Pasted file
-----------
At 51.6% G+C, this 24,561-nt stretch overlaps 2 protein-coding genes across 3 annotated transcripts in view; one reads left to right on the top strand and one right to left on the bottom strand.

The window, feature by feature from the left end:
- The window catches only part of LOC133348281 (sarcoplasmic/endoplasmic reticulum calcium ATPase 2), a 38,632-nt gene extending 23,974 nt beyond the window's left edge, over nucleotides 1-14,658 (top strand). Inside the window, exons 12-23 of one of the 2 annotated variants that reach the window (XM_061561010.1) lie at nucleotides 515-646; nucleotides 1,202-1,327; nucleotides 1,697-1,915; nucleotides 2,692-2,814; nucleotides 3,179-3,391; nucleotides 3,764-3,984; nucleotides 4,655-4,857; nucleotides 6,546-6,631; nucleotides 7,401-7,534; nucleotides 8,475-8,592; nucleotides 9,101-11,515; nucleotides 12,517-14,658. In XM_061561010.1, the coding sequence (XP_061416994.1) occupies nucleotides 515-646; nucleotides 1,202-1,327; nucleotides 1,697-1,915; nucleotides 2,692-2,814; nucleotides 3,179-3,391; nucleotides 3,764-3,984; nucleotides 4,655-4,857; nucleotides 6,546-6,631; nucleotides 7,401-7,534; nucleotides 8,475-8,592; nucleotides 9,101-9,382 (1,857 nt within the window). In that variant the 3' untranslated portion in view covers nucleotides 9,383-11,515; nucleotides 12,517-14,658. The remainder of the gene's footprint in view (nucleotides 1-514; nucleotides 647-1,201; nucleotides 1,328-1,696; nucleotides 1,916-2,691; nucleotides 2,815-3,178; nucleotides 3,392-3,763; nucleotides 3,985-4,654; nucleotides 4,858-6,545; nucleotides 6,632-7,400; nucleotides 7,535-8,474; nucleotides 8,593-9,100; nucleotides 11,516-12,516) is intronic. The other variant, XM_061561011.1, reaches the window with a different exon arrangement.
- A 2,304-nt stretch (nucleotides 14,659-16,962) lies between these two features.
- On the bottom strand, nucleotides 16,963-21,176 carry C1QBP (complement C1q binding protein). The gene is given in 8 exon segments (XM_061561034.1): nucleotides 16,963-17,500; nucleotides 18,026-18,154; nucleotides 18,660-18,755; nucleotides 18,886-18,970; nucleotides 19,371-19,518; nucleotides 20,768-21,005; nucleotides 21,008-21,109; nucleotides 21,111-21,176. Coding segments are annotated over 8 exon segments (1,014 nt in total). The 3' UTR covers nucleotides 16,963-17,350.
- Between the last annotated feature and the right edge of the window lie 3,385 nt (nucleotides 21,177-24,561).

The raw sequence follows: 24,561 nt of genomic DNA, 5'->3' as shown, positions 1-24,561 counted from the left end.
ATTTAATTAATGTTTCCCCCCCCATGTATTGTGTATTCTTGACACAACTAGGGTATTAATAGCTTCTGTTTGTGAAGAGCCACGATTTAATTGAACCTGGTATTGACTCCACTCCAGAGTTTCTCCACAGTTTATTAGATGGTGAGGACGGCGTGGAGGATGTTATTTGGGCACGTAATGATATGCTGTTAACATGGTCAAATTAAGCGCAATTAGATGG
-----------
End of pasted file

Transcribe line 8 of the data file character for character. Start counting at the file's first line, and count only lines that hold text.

ATTTAATTAATGTTTCCCCCCCCATGTATTGTGTATTCTTGACACAACTAGGGTATTAATAGCTTCTGTTTGTGAAGAGCCACGATTTAATTGAACCTGGTATTGACTCCACTCCAGAGTTTCTCCACAGTTTATTAGATGGTGAGGACGGCGTGGAGGATGTTATTTGGGCACGTAATGATATGCTGTTAACATGGTCAAATTAAGCGCAATTAGATGG